The Jester Speaks the Truth

If you're flipping through the most recent Associations Now and end up skipping the article titled "Bring in the Jester" because you think it's a fluff piece about having more fun in the workplace, PLEASE RECONSIDER!

Actually, I think fun in the workplace is a serious topic, but that's not my point here. The Jester article is about another serious issue: speaking the truth. In the royal court, the advisors (who had an interest in pleasing the monarch) too often became "yes-men," thus the court Jester developed a unique role as a speaker of the truth. David Riveness, the author of the article, applies this concept to organizations, arguing for cultures that support jestership (now there's a consultant word you don't hear every day), which he defines as:

hunting for and illuminating to others the blind spots in thinking and action that keep individuals and organizations from reaching their full potential.

As Riveness points out, however, the hardest part about being the jester is not discovering the blind spots, but in communicating them in a way that people can hear it and respond to it. Say it the wrong way, and it could be "off with your head!" Jestership requires effective communication skills and understanding emotional intelligence. It's hard to have your blind spots pointed out.

So here's something to reflect on. Riveness talks about the power of creating a culture that supports jestership, and I completely agree. Bottom line: a culture that supports telling the truth is going to be more effective. What's interesting is that we NEED to move in that direction. In other words, the standard culture to expect is one where it is hard to tell the truth.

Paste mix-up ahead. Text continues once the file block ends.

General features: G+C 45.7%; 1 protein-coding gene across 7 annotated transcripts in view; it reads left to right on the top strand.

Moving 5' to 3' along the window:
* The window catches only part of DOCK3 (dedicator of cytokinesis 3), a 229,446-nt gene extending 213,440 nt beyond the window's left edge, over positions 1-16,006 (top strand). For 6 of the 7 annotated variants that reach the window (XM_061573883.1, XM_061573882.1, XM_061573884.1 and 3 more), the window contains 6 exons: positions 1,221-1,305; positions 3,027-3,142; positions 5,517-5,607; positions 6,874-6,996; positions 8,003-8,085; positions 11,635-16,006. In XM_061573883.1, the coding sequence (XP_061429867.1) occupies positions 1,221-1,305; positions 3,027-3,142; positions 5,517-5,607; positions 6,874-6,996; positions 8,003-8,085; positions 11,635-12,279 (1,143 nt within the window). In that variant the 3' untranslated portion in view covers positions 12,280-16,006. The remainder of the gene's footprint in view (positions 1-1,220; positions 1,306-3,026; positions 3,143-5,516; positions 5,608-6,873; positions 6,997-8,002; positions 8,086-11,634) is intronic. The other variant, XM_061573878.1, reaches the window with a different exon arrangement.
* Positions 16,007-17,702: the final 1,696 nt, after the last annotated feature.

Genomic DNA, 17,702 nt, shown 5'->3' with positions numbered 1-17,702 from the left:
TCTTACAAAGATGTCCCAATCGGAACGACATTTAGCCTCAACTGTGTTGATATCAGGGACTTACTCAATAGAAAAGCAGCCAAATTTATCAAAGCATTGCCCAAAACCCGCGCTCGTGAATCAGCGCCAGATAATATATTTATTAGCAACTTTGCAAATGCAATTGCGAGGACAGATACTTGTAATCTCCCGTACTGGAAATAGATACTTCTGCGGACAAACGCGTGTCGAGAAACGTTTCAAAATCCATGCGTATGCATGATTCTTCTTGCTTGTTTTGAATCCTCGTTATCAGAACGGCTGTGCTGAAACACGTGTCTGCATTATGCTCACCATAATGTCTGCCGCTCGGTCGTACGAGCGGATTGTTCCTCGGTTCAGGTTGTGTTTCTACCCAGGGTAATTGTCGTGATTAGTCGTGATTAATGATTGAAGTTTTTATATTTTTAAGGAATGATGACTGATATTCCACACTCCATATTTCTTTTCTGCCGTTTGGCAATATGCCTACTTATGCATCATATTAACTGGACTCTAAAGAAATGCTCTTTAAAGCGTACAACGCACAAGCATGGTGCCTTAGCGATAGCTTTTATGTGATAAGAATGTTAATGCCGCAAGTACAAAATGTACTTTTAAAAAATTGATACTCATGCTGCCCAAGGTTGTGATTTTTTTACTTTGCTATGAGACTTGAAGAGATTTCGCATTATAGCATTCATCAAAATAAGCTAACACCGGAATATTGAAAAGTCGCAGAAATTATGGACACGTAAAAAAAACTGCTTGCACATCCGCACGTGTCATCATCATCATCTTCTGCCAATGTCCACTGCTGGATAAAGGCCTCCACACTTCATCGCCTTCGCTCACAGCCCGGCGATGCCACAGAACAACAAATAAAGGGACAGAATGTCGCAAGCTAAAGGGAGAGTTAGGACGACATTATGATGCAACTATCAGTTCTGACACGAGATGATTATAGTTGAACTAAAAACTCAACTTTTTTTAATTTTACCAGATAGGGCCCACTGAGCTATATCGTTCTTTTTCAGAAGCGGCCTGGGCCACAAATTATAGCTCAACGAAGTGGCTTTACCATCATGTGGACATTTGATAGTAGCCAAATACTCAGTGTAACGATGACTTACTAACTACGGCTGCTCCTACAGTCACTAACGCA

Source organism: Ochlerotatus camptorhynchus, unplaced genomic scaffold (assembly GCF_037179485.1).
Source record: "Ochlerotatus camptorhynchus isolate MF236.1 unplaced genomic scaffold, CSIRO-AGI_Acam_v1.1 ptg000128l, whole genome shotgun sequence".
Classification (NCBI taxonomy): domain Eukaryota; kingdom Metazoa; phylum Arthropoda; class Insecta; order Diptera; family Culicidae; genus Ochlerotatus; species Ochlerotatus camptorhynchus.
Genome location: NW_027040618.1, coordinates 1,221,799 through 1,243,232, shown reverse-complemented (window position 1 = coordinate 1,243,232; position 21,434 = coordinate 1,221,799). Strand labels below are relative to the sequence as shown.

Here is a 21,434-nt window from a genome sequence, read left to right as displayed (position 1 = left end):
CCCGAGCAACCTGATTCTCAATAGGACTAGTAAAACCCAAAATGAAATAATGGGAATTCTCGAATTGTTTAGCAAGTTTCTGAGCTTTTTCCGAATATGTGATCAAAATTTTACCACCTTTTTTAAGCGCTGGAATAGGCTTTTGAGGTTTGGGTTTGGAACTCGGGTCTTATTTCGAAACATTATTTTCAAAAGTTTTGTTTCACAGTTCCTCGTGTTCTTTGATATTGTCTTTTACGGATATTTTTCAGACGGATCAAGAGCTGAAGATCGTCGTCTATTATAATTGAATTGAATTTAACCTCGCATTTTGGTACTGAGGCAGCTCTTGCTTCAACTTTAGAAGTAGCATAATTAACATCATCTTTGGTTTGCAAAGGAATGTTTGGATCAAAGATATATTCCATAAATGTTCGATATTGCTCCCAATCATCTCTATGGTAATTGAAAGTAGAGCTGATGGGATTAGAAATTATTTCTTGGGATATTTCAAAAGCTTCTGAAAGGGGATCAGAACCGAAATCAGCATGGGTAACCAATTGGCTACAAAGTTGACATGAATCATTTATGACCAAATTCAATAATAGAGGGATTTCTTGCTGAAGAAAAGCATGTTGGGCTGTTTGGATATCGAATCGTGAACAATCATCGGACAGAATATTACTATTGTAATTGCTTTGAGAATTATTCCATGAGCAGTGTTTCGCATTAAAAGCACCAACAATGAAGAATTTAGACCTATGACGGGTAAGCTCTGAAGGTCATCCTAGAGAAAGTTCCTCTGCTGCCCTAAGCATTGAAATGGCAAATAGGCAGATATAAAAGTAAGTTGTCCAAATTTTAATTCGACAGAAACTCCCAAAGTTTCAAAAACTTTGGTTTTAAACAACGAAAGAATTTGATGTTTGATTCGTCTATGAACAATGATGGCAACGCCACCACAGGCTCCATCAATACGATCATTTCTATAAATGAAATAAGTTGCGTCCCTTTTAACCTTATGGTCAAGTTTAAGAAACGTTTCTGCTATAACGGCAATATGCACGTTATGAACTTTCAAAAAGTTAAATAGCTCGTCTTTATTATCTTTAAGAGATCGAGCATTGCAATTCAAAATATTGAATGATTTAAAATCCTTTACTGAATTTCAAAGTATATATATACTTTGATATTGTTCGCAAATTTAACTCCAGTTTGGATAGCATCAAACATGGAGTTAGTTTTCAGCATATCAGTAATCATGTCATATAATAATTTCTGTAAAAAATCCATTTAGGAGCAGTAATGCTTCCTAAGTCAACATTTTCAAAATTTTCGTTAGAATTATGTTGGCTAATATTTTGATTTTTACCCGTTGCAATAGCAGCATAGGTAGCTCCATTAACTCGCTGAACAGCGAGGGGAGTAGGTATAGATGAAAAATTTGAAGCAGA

Isn't that shocking? Or, at least, shouldn't it be shocking? Why do we put up with NOT telling the truth?

Another thing to think about: jestership is a critical leadership function that is clearly the domain of those NOT in power. Not that the top of the org chart shouldn't be telling the truth and pointing out each other's blind spots–they should. But it's just harder when you're at the top. People without authority bring a unique perspective and have different eyes that can see different blind spots.

Don't forget: leadership is not about power; it is about the capacity of the whole system to shape the future. Are you actively supporting the leadership functions of those not in power?


  1. 04.11.2008 at 11:44 am

    First of all, thanks for the mention of the article in Associations Now.
    I wholehearted agree with your comments about Jestership and the power of truth in organizations. I believe that the greatest challenge facing organizations today is not a skill set issue but rather the absence of cultures that encourage and support honest and open discourse. Too often status quo is maintained and the organization (as well as its individual members) are prevented from seeing paths to potential.
    The secret, I believe, is to embrace the concept of Corporate Jestership which I discuss in the article.
    If any of your readers are intrigued by this topic, I encourage them to visit where they can read a little bit more about it, contact us, or subscribe to our monthly newsletter.
    Thanks again for the mention!
    Dave Riveness
    CEO, Corporate Jester

  2. 07.11.2008 at 6:25 am

    Fascinating article and wonderful imagery of the Corporate Jester.
    “Never a truer word said than in jest” as the saying goes.
    In many ways the Jester of old, although very low within the organisational structures, was uniquely powerful and influential.
    There is probably something of Covey’s Circle of influence in that.
    I suppose the modern day equivalent of Jestership is probably satire – at least in political spheres. I wonder if there is room and value in corporate, even internal, satire.
    It seems to me that by adopting the cloak of humour, satire or jestership we are able to communicate “truths” in a safe, less threatening way. Humour has that thing where it subverts assumed logic to deliver an unexpected conclusion or punch line. That unexpected punchline can delivers an alternative truth, perspective or representation.
    I looked back also to your 2004 article about the challenge of single objective truths. I have just been writing on Narrative within Divorce cases.
    I wonder whether organisations might be assisted by the Narrative model, whereby several competing narratives can co-exist, each one of which has its own credibility and value.
    You can find the article here .
    Hmm, great food for thought, thanks.